What Our Gut Tells Us About Our Skin:
The Psoriasis-Candida Connection

It’s funny how something that looks just fine on the outside can look quite different on the inside. As I seek out answers to my health concerns, doctors and other health care providers often view me as just a regular, healthy, 20-something year old.

I’ve suffered from plaque psoriasis for several years now. It’s hard to recall exactly when it first showed up, but increasingly over the past 10+ years I’ve been dealing with flaky, dry, painful inflamed skin patches across mainly my face, elbows, and feet. The patches sometimes change shape, getting bigger or smaller, and pop up in new places while disappearing in others.

Looking back, I can trace my worst psoriasis flare-ups ever to my most recent antibiotic prescriptions. I took a round of antibiotics in the spring of 2012, and that following winter I was suffering not only from psoriasis, but also a whole host of odd symptoms. My bones hurt. I couldn’t eat that much. I was losing weight. I was sleeping poorly. I had recurrent urinary tract infections. I constantly craved sweets and was quick to get “hangry”. My body felt like it was falling apart. Thankfully, as a shot in the dark, I tried a gluten-free diet. Immediately, I began to see a reversal of these symptoms when I cut out wheat and began following basically a gluten-free diet. Incredibly, my psoriasis disappeared. This was the first hint that my skin problem was related to my intestinal microbiome – which is the wide variety of normally healthy or benign bacteria, fungi, and other microscopic organisms that live inside your large intestine. In hindsight, I believe these seemingly unconnected symptoms had one root cause: the overgrowth of a particularly virulent fungus, called Candida albicans, in my intestinal microbiome.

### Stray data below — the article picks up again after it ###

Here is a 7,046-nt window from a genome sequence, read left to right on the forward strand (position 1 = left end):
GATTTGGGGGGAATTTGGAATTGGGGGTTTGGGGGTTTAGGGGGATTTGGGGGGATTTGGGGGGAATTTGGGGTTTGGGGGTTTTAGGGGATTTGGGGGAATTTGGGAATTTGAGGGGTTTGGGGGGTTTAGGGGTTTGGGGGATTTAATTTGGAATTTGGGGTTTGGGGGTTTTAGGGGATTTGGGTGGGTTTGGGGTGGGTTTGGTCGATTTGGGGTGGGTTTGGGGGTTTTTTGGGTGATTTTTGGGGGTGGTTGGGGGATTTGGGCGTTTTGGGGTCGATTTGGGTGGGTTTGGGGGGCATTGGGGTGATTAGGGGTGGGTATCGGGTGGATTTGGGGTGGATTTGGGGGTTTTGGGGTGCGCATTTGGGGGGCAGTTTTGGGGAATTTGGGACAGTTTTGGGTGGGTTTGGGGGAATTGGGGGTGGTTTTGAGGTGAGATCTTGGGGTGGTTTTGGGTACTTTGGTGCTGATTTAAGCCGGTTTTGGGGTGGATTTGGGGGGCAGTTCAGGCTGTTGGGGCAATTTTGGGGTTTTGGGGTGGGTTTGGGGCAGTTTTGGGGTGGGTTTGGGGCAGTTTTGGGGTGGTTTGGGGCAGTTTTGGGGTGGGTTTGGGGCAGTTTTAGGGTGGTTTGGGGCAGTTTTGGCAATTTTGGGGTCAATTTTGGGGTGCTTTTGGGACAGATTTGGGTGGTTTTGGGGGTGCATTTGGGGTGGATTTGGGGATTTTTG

Over a year later, in spring 2014, I was put on another round of antibiotics for a kidney infection – and although I’m terribly thankfully to have fully functioning kidneys nowadays – my psoriasis returned with a vengeance worse than I had yet experienced. This was the second hint that my skin problem was related to my intestinal microbiome. I developed stubborn patches on my elbows and ankles that refused to budge seemingly no matter what I did. Not only were they unsightly, but worse than that – plaque psoriasis is often painful, as your skin hardens into flakes that rip off exposing skin that seems too fresh to be on the outside, similar to when you cut your fingernails too short. Your psoriatic skin cracks and bleeds with a constant dull ache of pain.

Western medicine tells us that they don’t fully understand the etiology of psoriasis, and don’t know how to treat it without medications. In fact, that’s exactly what the dermatologist told me this past spring after she officially diagnosed what I’ve known to be psoriasis for years. She offered a topical steroid cream, and was shocked when I refused it. She asked why wouldn’t I use the medication. I told her that no steroid cream will fix the root problem of what’s actually causing my psoriasis – it will just mask the symptoms. She reminded me that there’s “no cure”.